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Contributory negligence arises when a plaintiff’s lack of care contributed to the harm or injury they suffered. It can be advanced as a full or a partial defence by a person being sued for the tort of negligence. Whether a plaintiff was contributorily negligent will depend on whether they failed to take the standard of care a reasonable person would have taken in the circumstances. If the court is satisfied that a plaintiff was contributorily negligent, this can reduce or eliminate the defendant’s liability for the injuries or harm suffered.
Full or partial defence?
Whether the contributory negligence of a plaintiff amounts to a full or only a partial defence depends on the extent of the plaintiff’s negligence and whether the defendant was also negligent. If the plaintiff’s negligence was such that they are wholly responsible for the harm or injury they suffered, then the defendant will be excused of any liability.
An example of contributory negligence as a partial defence is where a person walks out onto a road without looking and is hit by a car that is speeding. In this situation both parties have been negligent and the court must determine to what extent the plaintiff’s contributory negligence is responsible for his or her injuries.
An example of contributory negligence as a full defence is where a person walks out onto a road without looking and is hit by a car that is not speeding or driving in any way that is negligent. In this case, the plaintiff’s contributory negligence is 100%.
Contributory negligence is not available as a defence if the defendant’s conduct amounts to malicious or intentional wrongdoing as opposed to ordinary negligence.
What is the rationale for contributory negligence?
The principle of contributory negligence is that regard must be hard to the claimant’s share in the responsibility for the damage. A ‘just and equitable’ apportionment of the responsibility for the harm or injury suffered must be arrived at to reflect the respective culpability of both parties (ie to what extent each party departed from the standard of care of a reasonable person).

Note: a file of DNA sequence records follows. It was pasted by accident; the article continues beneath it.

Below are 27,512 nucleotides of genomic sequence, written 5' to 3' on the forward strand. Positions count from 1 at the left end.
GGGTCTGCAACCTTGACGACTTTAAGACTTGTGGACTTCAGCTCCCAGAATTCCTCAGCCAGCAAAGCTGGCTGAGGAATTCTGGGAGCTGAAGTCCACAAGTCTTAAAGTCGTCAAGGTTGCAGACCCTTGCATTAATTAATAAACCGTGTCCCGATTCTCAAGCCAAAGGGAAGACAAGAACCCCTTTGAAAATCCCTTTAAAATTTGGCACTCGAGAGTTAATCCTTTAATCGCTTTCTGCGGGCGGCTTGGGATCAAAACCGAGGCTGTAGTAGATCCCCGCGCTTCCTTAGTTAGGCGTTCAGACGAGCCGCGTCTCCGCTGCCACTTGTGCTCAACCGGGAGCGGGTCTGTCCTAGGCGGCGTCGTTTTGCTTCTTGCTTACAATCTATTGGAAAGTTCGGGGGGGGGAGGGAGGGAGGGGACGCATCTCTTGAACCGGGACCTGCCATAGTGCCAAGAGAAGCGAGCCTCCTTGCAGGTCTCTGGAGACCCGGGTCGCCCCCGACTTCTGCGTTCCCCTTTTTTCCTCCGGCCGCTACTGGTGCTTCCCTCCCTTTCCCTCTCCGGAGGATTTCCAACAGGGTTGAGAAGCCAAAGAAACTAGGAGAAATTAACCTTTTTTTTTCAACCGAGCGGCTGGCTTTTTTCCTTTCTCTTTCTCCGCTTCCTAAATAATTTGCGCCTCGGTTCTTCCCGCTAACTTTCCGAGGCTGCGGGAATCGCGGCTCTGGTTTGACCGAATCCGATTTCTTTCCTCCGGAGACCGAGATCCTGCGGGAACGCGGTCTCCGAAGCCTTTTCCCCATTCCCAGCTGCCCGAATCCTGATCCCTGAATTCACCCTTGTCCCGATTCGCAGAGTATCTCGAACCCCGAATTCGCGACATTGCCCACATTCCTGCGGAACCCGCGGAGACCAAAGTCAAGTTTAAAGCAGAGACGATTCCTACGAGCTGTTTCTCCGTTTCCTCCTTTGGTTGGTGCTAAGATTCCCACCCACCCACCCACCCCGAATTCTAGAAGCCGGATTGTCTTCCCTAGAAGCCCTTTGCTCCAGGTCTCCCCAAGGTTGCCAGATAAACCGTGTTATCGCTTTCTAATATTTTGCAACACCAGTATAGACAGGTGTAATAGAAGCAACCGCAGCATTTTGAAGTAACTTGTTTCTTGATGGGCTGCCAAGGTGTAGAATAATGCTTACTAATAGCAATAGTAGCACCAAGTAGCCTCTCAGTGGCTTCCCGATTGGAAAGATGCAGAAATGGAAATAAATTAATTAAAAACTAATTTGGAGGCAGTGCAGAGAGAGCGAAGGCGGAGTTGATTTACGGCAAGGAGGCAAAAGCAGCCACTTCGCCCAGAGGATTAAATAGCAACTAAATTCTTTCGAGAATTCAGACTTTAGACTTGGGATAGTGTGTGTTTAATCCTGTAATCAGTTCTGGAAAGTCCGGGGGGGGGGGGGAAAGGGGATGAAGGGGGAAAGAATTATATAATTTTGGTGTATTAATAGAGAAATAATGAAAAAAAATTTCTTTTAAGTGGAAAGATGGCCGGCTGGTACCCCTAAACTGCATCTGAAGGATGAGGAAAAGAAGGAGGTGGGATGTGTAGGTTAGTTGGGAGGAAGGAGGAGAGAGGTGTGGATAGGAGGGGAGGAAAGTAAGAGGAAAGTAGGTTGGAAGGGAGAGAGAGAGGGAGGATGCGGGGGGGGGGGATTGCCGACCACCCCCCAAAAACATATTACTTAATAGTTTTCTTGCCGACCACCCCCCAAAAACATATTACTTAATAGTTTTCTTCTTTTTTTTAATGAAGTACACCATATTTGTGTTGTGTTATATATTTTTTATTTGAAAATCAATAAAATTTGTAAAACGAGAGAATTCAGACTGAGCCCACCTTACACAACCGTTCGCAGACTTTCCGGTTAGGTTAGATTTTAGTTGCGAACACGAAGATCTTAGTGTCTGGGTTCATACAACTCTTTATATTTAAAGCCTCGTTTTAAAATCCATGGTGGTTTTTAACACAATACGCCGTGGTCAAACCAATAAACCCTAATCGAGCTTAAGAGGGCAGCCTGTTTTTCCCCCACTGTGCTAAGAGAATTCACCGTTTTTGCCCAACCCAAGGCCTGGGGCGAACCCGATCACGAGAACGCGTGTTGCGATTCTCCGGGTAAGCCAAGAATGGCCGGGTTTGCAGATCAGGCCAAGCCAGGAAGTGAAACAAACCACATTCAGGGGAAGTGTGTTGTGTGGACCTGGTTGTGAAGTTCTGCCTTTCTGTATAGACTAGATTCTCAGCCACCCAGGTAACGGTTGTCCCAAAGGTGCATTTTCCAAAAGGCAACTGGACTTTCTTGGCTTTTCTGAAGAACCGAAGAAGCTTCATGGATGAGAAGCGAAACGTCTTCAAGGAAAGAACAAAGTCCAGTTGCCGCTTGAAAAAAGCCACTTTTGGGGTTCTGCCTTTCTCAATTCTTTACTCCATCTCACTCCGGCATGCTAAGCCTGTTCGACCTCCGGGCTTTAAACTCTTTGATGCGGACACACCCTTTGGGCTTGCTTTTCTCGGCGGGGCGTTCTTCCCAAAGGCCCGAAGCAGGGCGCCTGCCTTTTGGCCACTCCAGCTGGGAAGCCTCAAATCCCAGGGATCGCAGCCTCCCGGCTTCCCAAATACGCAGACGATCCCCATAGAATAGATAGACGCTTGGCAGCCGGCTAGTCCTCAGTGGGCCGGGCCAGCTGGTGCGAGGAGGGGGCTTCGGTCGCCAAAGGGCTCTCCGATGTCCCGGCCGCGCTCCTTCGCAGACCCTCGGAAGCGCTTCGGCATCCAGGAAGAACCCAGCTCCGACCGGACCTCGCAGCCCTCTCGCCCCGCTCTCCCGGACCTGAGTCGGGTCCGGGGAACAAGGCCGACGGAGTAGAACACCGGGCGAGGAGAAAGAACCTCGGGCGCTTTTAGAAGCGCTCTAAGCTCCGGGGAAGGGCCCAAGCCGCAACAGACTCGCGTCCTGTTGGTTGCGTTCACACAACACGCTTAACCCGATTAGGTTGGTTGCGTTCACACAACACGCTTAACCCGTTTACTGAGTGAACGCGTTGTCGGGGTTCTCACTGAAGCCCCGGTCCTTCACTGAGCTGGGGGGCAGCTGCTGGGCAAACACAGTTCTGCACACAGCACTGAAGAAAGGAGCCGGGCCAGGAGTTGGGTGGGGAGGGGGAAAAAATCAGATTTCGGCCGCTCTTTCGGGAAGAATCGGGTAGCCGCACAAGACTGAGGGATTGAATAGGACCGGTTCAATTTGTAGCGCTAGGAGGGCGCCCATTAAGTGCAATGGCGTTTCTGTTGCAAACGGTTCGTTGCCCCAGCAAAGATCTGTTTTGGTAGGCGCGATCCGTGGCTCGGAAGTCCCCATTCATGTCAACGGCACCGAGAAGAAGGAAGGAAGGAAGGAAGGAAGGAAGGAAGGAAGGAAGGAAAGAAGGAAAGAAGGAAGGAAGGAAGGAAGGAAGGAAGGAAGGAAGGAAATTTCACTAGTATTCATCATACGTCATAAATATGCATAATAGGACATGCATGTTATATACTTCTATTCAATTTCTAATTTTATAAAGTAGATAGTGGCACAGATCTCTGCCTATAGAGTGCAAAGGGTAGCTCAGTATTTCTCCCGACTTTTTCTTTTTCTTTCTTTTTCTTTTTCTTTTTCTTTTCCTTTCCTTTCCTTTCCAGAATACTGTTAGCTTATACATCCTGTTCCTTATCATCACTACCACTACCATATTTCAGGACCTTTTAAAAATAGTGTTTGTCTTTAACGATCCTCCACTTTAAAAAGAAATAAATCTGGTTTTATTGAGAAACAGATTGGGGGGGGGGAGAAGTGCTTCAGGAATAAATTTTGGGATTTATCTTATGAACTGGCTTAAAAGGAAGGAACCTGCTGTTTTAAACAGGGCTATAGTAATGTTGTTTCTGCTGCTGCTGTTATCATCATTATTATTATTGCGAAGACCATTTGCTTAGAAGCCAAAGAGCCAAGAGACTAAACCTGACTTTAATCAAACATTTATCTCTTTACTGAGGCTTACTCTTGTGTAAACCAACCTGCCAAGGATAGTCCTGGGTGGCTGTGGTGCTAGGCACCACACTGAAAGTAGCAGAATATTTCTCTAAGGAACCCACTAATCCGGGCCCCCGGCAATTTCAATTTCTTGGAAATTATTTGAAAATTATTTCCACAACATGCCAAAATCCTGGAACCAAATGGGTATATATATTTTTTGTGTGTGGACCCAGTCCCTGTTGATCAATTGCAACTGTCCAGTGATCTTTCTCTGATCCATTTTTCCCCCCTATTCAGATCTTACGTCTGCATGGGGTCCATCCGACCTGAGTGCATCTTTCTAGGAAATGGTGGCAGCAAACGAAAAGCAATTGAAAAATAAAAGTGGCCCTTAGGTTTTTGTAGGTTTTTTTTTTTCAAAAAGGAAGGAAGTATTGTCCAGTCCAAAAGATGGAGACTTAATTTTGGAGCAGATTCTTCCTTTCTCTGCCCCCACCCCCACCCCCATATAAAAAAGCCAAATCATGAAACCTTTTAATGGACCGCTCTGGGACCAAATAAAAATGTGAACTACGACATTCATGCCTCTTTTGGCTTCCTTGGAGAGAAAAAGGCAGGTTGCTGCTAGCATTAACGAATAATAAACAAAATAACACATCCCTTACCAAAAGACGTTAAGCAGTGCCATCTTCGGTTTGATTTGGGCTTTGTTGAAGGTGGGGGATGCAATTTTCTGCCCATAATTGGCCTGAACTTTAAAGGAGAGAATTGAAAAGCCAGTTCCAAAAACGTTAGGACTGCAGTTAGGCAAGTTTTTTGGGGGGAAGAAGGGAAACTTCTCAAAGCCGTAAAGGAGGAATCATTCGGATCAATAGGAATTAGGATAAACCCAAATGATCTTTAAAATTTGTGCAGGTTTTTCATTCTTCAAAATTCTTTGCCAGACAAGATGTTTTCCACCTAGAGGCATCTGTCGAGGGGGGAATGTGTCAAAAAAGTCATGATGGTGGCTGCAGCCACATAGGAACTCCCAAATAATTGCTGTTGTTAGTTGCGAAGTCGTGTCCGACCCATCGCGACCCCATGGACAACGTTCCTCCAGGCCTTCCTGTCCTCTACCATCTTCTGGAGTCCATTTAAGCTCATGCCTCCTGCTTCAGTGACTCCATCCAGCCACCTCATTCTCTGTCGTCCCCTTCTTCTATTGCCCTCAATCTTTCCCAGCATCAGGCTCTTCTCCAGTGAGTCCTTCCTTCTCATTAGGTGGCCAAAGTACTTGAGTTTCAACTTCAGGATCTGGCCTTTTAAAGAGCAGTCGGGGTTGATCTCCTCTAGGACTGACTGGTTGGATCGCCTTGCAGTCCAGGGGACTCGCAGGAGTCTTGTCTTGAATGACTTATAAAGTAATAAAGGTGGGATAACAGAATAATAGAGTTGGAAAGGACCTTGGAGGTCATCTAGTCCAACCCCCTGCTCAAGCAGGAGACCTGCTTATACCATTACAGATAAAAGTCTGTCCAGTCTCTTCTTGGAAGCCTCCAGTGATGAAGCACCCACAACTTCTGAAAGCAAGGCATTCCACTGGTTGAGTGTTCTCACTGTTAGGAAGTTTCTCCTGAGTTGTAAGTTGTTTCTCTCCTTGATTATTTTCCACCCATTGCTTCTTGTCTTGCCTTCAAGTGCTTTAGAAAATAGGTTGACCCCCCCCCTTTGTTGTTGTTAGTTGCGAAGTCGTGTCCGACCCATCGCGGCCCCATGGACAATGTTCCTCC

What is the effect of contributory negligence?
In some legal jurisdictions, such as North Carolina, contributory negligence by a plaintiff bars the plaintiff from recovering any damages. This is not the case in Australia.
In Australia, where a plaintiff is found to have been contributorily negligent, the award of damage they receive will generally be reduced by the same percentage as the plaintiff’s negligence. In the above example, if the court finds the plaintiff was 50% contributorily negligent for crossing the road without due care, the plaintiff’s award will be reduced by 50%.
Exactly how liability for contributory negligence is to be determined is set out in the Wrongs Acts of the various states and territories.
Burden of proof
As the defendant raises the defence of contributory negligence, the defendant bears the burden of proving that the plaintiff was contributorily negligent. This means the defendant must convince the court that the plaintiff failed to adhere to the standard of care that a reasonable person would observe in the circumstances.
For a defence of contributory negligence to succeed, the court must be satisfied that on the balance of probabilities, the plaintiff was contributorily negligent.
Can a child be contributorily negligent?
Australian courts have found children to be contributorily negligent in a range of circumstances. However, it is generally accepted that a child below the age of five cannot be contributorily negligent. The youngest child who has been found to have been contributorily negligent in Australia was a child aged five and a half who was found to have ridden his bike onto the road without due care.
The reduction of a child’s entitlements for contributory negligence is assessed based on the child’s state of knowledge and understanding. A child is expected to conform to the standard appropriate for children of the same age and experience.
Will contributory negligence affect your case?
If you are in the process of bringing an action in negligence, you should consider whether the defendant may argue that you contributed to the harm or injuries you suffered. If the defendant is arguing contributory negligence, how likely is this argument to succeed? Is it likely to succeed as a full or a partial defence? How is this likely to affect your claim?
If you would like legal advice on a civil law matter or on any other legal matter, please contact Go To Court Lawyers.